PINE RIDGE, S.D.- A global enterprise based in Spain may seem an unlikely role model for a fledging American Indian initiative. But inspired by its success, Winona’s Hemp and Heritage Farm in Anishinaabeg territory is sowing the start of an intertribal cooperative consortium.
The new endeavor, called the Indigenous Hemp and Cannabis Farmers Cooperative, is laying the groundwork for the envisioned network. Farm owner Winona LaDuke and fellow founders intend to support the development of seeds, Indigenous standards, cultivation, value-added processing, appropriate technologies, and fair-trade markets.
LaDuke spoke to other Native hemp growers during a recent informational meeting at Red Cloud Renewable Energy Center, located not far from Oglala Lakota tribal offices. Alerting listeners to an upcoming fundraiser for the cooperative cause, she said, “I hope that some seeds are in the ground, and we will pray for gentle rains.” She announced the initiative at the fundraiser, a concert featuring folk singer-songwriter David Huckfelt at Madeline Island in Lake Superior.
Workers at Winona’s Hemp and Heritage Farm pose with seeds for fabric, food, oil, and building material. Photo Courtesy of Winona’s Hemp and Heritage Farm.
Henry Red Cloud, an Oglala headman and founder of Red Cloud Renewable Energy Center, said this was his 14th hemp gathering. “I encourage our tribal membership to start a cooperative,” said the fifth-generation direct descendent of Maȟpíya Lúta, the principal Teton Lakota leader who negotiated the 1868 Fort Laramie Treaty.
“We can have 10 acres here, 10 over there, 20 over there, five over here, and maybe a couple of acres over here, but we can do it together,” he urged. “Let’s go partner up. Let’s get down this road together. Some of us are way down the road already, so, you know, share that knowledge.”
Henry Red Cloud encouraged tribal members to walk the path of the New Green Revolution. (Talli Nauman Photo)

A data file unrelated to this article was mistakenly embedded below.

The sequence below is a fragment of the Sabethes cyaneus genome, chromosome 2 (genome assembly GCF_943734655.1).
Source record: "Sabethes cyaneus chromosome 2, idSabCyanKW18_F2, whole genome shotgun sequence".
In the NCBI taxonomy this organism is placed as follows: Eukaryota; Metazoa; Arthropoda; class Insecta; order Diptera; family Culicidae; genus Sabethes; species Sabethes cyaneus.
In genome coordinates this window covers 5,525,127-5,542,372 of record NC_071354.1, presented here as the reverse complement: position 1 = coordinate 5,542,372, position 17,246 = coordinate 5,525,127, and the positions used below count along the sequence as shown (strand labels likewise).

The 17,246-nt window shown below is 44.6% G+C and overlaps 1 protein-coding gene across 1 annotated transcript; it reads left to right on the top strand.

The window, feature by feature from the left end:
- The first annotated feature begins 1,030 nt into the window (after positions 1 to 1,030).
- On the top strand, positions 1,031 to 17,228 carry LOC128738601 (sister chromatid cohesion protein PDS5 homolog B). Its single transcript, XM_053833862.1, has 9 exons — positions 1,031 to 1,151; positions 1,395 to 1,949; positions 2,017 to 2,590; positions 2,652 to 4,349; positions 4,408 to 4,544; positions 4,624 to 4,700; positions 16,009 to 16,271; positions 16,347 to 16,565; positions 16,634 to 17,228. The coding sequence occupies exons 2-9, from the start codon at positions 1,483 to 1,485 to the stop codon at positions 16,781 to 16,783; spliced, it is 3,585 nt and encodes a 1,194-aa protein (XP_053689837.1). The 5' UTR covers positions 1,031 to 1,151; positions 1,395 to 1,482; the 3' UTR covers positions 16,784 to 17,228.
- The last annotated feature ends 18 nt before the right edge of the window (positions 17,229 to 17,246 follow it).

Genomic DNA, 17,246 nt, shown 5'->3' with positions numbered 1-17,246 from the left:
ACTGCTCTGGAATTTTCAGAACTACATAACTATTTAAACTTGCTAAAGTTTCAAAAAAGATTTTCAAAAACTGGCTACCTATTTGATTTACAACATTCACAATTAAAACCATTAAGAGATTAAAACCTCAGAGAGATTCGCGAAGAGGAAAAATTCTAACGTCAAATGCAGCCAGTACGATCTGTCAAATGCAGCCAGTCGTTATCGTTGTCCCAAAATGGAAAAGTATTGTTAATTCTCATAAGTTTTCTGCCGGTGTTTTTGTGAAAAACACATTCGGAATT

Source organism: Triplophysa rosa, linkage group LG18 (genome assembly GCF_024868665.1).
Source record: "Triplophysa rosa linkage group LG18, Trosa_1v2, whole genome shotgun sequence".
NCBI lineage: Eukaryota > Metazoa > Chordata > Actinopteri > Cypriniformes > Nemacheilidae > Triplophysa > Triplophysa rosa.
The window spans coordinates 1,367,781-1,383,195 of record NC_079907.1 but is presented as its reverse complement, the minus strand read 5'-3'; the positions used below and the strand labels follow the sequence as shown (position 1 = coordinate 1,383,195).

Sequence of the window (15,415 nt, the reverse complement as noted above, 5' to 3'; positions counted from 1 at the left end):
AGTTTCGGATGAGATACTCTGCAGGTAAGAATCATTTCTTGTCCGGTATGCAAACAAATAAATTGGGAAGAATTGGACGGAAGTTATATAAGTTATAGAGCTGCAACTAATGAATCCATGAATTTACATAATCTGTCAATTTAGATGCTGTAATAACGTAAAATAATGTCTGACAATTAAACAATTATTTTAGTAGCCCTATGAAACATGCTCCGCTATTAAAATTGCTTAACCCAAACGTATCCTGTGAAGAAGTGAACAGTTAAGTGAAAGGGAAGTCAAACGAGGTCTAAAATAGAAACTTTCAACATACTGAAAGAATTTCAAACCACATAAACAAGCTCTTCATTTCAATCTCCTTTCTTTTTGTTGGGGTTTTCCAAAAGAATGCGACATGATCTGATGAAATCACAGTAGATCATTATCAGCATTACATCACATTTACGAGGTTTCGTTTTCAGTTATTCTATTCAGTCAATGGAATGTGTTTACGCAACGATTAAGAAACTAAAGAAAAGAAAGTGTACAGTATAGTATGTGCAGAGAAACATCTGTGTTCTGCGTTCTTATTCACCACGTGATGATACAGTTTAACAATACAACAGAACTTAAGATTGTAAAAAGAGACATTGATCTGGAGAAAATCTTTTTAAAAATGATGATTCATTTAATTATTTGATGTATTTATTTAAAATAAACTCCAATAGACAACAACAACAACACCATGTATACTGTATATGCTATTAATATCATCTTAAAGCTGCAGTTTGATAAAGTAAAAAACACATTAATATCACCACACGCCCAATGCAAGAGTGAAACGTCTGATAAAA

With those words, Red Cloud hit on the most glaring problems of the Native hemp challenge. He and other “hempsters” — as advocates of a hemp-based economy call themselves — must produce, transform, and market exponentially more than they do now. They don’t quite have a road map.
Hemp is a versatile building and textile material, with many other uses as well, including for the basic needs of fuel, food, and medicine. LaDuke touts its carbon sink potential in the field and its substitution as an input to save trees from paper or building industry demands.
The 2014 federal Farm Bill re-legalized hemp across the United States after a post-WWII moratorium on growing it. But almost a decade later, tribal citizens, who are among the most interested in its possible community benefits, are barely cutting their teeth in the business.
For example, Winona’s Hemp and Heritage Farm, in collaboration with the non-profit Anishinaabe Agriculture Institute, has harvested hemp for eight years. Yet they have only seeds and stalks to show for their troubles. They purchased a processor they needed only by importing it from China. They are trying to obtain abandoned mills to weave textiles. In an experiment with one bale of hemp, they found that they had to send it to North Carolina, then Virginia and Mexico for a finished fabric product. It wasn’t until 2023 that they raised their first hemp-and-lime (hempcrete) walls.
Veteran hempster Alex White Plume has long advocated for diversifying reservation hemp activities. “If we could turn the dollar over seven times within our communities, and then the chain reaction starts, we’ll start a local economy,” he said.
Alex White Plume shares experiences of hemp industry in Indian Country. (Talli Nauman Photo)
However, White Plume pointed out another hurdle to overcome. Speaking at the Pine Ridge meeting, the former Oglala Sioux tribal president said his reservation’s regulations have become too onerous for hemp production and processing. “I know how to grow hemp, there’s no trick to it,” he said. But with a 55-page ordinance, “it’s just impossible.” He said he hopes other local growers will help him convince the tribal council to convert the regulations into voluntary guidelines.